Yet some expressed concern using that as the focal point of ASCHY’s approach. Hilgendorf went so far as to suggest that it might have been the downfall of the entire movement.

“[Cohabitation] was basically pushed for homosexual persons, and as large of a community as we have here, it’s clearly not the majority,” he said. “I feel as though in order to [achieve co-ed housing], you can’t just have one, small interest group pushing for something.”

Calhoun Master William Sledge, who serves as the chair of the Council of Masters, suggested that he and his colleagues did not completely understand the claim at the time.

“This was the first time this particular complaint and been made, and we were not sure how to evaluate it,” he said. “We did not know if this was a deeply felt concern — or more of a rationalization to influence our decision.”

Cipolla disputed Hilgendorf’s claim that the cohabitation movement was focused exclusively on gays but did insist that articulating that point was essential.

“People hadn’t thought of it before. It wasn’t that we were taking one point over another, but we were trying to attack it from both sides,” Cipolla said. “[And] how do you attack it from the point of the mainstream Yale community? You cannot engage in a discussion about co-ed housing without bringing up the fact that not all men and women are straight.”

Many agree that much of the resistance to cohabitation stems largely from the generational gap between the administration and students. Rona speculated that parents are an additional reason that co-ed housing has failed at Yale — because of “whatever naively innocent view of their child they have.”

But Sledge said that single-sex suites are simply the most pragmatic means of resolving the multifaceted problems of housing arrangements.

Despite the misunderstandings, almost all parties, including Sledge, agree that co-ed housing is an inevitability at Yale. They suggest that much work needs to be done to fine-tune the proposal and work out the kinks of how this would be implemented.

“We need a clear idea of what to do when [cohabitation] doesn’t work out and whether or not it would be a romantic undertaking. [There also needs to be] a clear idea of how students feel about it,” Sledge said.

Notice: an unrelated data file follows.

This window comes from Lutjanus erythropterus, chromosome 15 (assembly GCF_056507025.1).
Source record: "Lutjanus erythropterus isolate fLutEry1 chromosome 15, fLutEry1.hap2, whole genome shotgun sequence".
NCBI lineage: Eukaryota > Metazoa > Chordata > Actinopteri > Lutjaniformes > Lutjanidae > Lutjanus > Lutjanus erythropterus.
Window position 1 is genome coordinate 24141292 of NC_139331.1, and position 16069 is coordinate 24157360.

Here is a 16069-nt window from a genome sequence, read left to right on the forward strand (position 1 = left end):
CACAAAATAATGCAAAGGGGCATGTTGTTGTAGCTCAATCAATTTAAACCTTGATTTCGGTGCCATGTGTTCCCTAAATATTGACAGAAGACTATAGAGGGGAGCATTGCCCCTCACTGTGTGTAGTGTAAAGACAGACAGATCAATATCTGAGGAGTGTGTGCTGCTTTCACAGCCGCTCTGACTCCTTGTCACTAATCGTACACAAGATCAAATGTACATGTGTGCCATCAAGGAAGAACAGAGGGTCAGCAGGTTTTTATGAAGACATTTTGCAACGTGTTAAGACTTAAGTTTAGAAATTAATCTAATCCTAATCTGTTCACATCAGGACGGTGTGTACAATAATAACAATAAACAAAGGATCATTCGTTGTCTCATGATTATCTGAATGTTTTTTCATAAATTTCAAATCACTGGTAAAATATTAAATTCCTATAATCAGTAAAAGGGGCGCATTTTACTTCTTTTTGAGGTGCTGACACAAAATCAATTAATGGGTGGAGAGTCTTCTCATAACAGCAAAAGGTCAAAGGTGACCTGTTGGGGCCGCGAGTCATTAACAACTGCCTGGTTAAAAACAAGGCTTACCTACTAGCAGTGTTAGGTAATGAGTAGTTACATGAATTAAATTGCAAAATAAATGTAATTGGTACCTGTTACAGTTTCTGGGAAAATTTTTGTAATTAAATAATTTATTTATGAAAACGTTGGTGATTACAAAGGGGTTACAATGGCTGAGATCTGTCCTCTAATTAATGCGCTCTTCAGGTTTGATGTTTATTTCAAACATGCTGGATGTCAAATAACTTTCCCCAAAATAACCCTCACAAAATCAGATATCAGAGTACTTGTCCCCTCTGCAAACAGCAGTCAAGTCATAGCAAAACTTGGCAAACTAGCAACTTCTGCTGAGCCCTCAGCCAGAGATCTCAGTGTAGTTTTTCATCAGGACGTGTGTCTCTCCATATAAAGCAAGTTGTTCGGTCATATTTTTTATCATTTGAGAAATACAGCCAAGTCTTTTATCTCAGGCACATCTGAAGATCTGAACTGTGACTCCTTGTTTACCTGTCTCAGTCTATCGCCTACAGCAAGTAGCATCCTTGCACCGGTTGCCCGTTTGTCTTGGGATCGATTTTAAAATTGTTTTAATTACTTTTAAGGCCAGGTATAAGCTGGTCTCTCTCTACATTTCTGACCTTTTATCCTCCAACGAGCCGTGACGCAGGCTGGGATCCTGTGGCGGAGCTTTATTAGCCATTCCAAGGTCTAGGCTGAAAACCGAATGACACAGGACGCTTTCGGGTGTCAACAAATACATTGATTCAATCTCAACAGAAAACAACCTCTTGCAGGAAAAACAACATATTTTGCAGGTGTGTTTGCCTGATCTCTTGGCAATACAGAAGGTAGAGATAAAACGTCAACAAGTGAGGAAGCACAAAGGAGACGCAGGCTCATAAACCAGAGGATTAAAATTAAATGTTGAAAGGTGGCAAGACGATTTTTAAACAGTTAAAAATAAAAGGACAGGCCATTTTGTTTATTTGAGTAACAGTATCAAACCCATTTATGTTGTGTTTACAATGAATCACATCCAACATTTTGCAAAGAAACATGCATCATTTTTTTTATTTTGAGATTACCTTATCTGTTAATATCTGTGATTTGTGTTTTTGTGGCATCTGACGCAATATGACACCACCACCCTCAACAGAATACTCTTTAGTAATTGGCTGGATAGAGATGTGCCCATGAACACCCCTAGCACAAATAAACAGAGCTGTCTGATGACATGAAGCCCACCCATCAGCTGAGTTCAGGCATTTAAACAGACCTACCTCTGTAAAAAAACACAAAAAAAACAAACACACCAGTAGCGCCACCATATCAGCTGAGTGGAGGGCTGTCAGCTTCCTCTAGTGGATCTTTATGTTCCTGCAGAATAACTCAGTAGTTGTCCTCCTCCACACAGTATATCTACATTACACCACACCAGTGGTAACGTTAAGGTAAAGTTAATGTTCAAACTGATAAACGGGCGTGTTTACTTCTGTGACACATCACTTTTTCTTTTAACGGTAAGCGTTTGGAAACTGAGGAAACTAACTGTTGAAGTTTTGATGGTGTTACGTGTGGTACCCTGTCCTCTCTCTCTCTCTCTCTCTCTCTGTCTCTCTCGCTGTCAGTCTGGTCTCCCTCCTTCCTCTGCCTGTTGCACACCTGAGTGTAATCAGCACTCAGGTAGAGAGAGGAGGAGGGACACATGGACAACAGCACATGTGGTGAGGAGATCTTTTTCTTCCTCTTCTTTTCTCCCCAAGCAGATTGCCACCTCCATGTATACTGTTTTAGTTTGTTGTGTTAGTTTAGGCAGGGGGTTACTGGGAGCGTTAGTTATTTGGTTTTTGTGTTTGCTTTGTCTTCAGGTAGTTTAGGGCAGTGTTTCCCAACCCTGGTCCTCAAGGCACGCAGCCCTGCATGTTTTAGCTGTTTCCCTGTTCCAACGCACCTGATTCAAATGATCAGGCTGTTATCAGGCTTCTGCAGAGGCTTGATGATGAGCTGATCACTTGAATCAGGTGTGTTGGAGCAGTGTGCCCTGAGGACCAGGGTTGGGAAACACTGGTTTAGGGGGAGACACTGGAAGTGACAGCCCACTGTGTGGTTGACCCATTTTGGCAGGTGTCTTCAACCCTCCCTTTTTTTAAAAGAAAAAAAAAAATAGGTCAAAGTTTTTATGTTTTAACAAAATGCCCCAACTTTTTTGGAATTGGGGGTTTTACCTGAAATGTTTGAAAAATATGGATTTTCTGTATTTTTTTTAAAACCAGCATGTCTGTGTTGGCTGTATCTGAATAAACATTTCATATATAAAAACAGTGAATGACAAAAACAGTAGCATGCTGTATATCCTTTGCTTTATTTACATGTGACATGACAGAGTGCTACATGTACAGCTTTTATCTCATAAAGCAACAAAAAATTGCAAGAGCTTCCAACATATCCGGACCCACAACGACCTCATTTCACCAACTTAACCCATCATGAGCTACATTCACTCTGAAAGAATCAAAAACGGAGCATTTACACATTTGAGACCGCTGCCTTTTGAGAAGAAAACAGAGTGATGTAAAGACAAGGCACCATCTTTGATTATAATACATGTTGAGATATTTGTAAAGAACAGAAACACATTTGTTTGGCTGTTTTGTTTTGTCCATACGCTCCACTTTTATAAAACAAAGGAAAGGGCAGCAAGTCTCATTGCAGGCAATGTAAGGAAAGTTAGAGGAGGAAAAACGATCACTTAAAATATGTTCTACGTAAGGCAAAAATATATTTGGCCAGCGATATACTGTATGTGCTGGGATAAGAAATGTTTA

Cipolla insisted that the time had been ripe for co-ed housing but that events such as the labor union strike prevented complete follow-through with the plan. She expressed regret that certain strategies were not executed last year, such as approaching the Master’s Office of each residential college individually to address concerns specific to each proprietary housing system.

“[Yale College regulations state that] there must be a locked door between a man and woman, and different colleges have followed that in different ways,” she said.

Allison suggested that although cohabitation did not come to fruition last year, students can get closer to institutionalizing co-ed housing with a bit of effort.

“It’s not an antagonistic thing; it’s something that the students and administration can work on together cooperatively,” he said. “It may not happen in a few months or even a few years. But it’ll happen even sooner if students work toward it.”

Those who do live in de facto, co-ed housing arrangements, however, say that it really is no big deal.

Fredo Silva ’04, who lives off-campus with a female friend of his, said that there are only a few differences compared to living with another male.

“We probably have more tasteful furniture, and the bathroom’s cleaner — but the rest of it is the same,” he said. “We still have beer everywhere.”

Tom Weigandt ’07, whose girlfriend happened to select a suite linked to his for next year, also broke the issue down quite simply.

“I think that the important thing with co-ed housing is being comfortable with everyone else — espec
ially in your underwear,” he said.